Copyright © 2020 Albuquerque Journal
On Monday, 854 passengers boarded airplanes at the Albuquerque International Sunport, according to preliminary data.
That’s 88% fewer than the same day in 2019.
Albuquerque Mayor Tim Keller on Tuesday called the city-owned airport “an absolute ghost town.”
Albuquerque’s situation is not unique.
With the global coronavirus pandemic growing each day in the U.S., the country’s airlines have already cut most of their international flights and have announced plans to reduce service within the U.S. by up to 40% in April, The Associated Press reported. Those drastic planned cutbacks in service now seem hopelessly optimistic, given the few people who continue to fly, according to the AP.
On Tuesday, Southwest Airlines said it would cancel about 1,500 of its nearly 4,000 daily flights starting Friday and continue until its previously revised schedule takes effect April 14. Southwest accounts for about half of all Sunport traffic, although it was not immediately clear which of the Albuquerque flights would be affected. An airline spokesperson said the cancellations will “vary by day and market based upon demand.”
Local officials have been warning against travel since the state announced its first coronavirus case earlier this month.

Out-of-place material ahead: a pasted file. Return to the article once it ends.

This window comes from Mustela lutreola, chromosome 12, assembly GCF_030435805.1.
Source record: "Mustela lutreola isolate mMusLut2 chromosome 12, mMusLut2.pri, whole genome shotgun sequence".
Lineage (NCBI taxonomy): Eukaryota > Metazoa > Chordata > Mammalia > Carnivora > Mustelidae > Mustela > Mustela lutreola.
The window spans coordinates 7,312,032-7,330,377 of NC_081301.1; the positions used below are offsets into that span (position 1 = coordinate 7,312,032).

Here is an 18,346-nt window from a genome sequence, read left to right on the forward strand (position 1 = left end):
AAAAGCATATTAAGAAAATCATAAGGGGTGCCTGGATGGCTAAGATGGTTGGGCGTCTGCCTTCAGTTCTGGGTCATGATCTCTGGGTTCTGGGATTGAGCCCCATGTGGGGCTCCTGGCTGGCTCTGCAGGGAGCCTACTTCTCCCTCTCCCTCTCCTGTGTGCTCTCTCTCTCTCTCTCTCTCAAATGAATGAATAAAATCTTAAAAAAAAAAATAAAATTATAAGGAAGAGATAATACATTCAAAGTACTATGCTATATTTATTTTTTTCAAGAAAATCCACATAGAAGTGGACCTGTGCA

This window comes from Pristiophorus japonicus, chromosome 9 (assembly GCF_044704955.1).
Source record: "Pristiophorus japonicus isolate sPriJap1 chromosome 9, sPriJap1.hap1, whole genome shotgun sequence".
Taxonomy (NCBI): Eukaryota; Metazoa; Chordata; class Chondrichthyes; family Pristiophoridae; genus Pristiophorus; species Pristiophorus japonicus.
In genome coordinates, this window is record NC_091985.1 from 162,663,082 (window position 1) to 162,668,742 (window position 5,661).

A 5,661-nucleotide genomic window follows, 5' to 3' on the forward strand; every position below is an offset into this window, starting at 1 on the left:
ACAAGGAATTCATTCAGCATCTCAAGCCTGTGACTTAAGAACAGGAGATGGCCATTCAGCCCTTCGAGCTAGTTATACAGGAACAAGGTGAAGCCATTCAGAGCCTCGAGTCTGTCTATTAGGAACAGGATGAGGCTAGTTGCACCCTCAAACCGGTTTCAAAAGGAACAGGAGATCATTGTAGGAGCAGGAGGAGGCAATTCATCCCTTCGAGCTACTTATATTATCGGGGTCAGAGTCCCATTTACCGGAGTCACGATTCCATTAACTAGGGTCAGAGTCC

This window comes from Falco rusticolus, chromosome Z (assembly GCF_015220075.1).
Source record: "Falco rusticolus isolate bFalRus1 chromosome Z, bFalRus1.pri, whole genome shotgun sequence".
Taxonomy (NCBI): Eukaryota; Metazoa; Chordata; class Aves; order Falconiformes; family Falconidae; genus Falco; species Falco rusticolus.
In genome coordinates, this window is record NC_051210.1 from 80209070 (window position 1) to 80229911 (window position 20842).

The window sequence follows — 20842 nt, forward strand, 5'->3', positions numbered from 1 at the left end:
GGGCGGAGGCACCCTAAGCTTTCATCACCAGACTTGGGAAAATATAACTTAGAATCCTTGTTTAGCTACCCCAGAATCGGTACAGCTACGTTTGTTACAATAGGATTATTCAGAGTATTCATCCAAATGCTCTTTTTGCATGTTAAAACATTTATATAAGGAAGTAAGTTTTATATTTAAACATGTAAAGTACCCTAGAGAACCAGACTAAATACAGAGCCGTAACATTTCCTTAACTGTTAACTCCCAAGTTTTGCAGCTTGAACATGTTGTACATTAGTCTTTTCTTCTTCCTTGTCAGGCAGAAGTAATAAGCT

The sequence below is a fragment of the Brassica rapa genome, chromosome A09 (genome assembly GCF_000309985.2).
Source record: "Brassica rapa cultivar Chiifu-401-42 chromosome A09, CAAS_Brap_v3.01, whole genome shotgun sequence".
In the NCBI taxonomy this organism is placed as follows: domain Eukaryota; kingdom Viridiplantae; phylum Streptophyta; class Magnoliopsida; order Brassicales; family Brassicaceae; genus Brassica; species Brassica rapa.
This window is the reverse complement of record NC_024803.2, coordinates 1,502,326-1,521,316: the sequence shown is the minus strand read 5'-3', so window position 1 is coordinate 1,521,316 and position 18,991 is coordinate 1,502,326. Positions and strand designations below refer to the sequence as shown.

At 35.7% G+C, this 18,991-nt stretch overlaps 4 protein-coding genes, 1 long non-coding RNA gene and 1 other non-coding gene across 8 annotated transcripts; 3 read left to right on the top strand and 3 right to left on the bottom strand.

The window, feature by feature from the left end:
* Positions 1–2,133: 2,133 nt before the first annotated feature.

Gov. Michelle Lujan Grisham urged the state’s residents to avoid out-of-state travel on March 11, when she declared a public health emergency. The state Department of Health now recommends that anyone who has traveled out of state self-isolate for 14 days to limit potential spread of coronavirus.
Keller said people should be traveling now only for emergencies or to get back home.
The mayor said he had some early fears that a crowded local airport would contribute to the disease’s expansion in New Mexico, but that is no longer a major concern.
“I think the market and people’s own behavior is really taking care of this; almost no one is traveling,” he said. “There are planes leaving our town with one person on them.”
The Sunport is by far the state’s largest airport, with over 5.4 million total incoming and outgoing passengers in fiscal year 2019. It normally averages about 150 departures and landings a day.
But the recent drop-off has been significant.
The Sunport’s daily boardings last Wednesday were 71% lower than the same day in 2019, according to preliminary data that may change before official reports come out. The year-to-year decline was 81% on Thursday and 88% by Monday.
While passenger traffic has plummeted, the airport remains open and has active cargo facilities for FedEx and UPS.
“Often people focus on the public facing sides of an airport – the travelers and airlines. It’s easy to forget the role airports play in the logistics of emergency operations by supporting statewide response and providing a base for the distribution of supplies,” Nyika Allen, the city’s aviation director, said in a statement. “Our partnership with cargo air carriers, Kirtland Air Force Base, and our many tenants providing essential services is more important now than ever.”